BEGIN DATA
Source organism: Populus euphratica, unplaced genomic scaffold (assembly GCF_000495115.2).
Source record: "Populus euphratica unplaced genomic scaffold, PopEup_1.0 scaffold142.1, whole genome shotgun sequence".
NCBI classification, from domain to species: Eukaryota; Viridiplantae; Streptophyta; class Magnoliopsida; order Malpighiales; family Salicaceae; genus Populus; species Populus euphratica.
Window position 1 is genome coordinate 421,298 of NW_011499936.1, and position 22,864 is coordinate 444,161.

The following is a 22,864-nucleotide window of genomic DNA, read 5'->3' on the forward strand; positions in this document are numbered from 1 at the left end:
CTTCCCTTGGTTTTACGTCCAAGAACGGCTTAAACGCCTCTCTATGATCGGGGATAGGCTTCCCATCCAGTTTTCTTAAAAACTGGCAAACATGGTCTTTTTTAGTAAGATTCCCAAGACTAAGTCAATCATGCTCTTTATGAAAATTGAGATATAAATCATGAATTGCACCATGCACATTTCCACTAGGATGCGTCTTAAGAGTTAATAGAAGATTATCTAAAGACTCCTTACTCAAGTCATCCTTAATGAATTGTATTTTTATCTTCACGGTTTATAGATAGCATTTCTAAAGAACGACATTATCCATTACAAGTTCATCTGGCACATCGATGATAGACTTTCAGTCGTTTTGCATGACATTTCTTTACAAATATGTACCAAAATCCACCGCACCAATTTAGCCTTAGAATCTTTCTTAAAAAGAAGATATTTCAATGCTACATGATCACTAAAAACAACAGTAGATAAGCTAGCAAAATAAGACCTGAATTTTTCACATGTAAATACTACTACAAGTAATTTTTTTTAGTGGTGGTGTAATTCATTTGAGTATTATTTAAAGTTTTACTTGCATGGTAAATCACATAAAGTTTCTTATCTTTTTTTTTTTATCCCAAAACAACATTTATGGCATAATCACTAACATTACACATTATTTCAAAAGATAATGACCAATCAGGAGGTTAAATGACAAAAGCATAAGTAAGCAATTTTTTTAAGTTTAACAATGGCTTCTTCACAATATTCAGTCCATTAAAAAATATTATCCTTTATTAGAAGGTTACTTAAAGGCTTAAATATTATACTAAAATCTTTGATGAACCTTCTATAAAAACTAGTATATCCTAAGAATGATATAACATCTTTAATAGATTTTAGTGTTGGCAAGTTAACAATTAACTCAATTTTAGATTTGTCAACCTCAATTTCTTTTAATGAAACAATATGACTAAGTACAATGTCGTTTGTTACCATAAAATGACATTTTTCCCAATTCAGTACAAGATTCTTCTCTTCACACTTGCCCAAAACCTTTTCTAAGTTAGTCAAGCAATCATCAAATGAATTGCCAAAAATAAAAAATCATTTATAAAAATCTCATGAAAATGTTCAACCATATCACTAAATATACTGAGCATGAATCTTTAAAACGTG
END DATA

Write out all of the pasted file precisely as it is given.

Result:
Source organism: Populus euphratica, unplaced genomic scaffold (assembly GCF_000495115.2).
Source record: "Populus euphratica unplaced genomic scaffold, PopEup_1.0 scaffold142.1, whole genome shotgun sequence".
NCBI classification, from domain to species: Eukaryota; Viridiplantae; Streptophyta; class Magnoliopsida; order Malpighiales; family Salicaceae; genus Populus; species Populus euphratica.
Window position 1 is genome coordinate 421,298 of NW_011499936.1, and position 22,864 is coordinate 444,161.

The following is a 22,864-nucleotide window of genomic DNA, read 5'->3' on the forward strand; positions in this document are numbered from 1 at the left end:
CTTCCCTTGGTTTTACGTCCAAGAACGGCTTAAACGCCTCTCTATGATCGGGGATAGGCTTCCCATCCAGTTTTCTTAAAAACTGGCAAACATGGTCTTTTTTAGTAAGATTCCCAAGACTAAGTCAATCATGCTCTTTATGAAAATTGAGATATAAATCATGAATTGCACCATGCACATTTCCACTAGGATGCGTCTTAAGAGTTAATAGAAGATTATCTAAAGACTCCTTACTCAAGTCATCCTTAATGAATTGTATTTTTATCTTCACGGTTTATAGATAGCATTTCTAAAGAACGACATTATCCATTACAAGTTCATCTGGCACATCGATGATAGACTTTCAGTCGTTTTGCATGACATTTCTTTACAAATATGTACCAAAATCCACCGCACCAATTTAGCCTTAGAATCTTTCTTAAAAAGAAGATATTTCAATGCTACATGATCACTAAAAACAACAGTAGATAAGCTAGCAAAATAAGACCTGAATTTTTCACATGTAAATACTACTACAAGTAATTTTTTTTAGTGGTGGTGTAATTCATTTGAGTATTATTTAAAGTTTTACTTGCATGGTAAATCACATAAAGTTTCTTATCTTTTTTTTTTTATCCCAAAACAACATTTATGGCATAATCACTAACATTACACATTATTTCAAAAGATAATGACCAATCAGGAGGTTAAATGACAAAAGCATAAGTAAGCAATTTTTTTAAGTTTAACAATGGCTTCTTCACAATATTCAGTCCATTAAAAAATATTATCCTTTATTAGAAGGTTACTTAAAGGCTTAAATATTATACTAAAATCTTTGATGAACCTTCTATAAAAACTAGTATATCCTAAGAATGATATAACATCTTTAATAGATTTTAGTGTTGGCAAGTTAACAATTAACTCAATTTTAGATTTGTCAACCTCAATTTCTTTTAATGAAACAATATGACTAAGTACAATGTCGTTTGTTACCATAAAATGACATTTTTCCCAATTCAGTACAAGATTCTTCTCTTCACACTTGCCCAAAACCTTTTCTAAGTTAGTCAAGCAATCATCAAATGAATTGCCAAAAATAAAAAATCATTTATAAAAATCTCATGAAAATGTTCAACCATATCACTAAATATACTGAGCATGAATCTTTAAAACGTG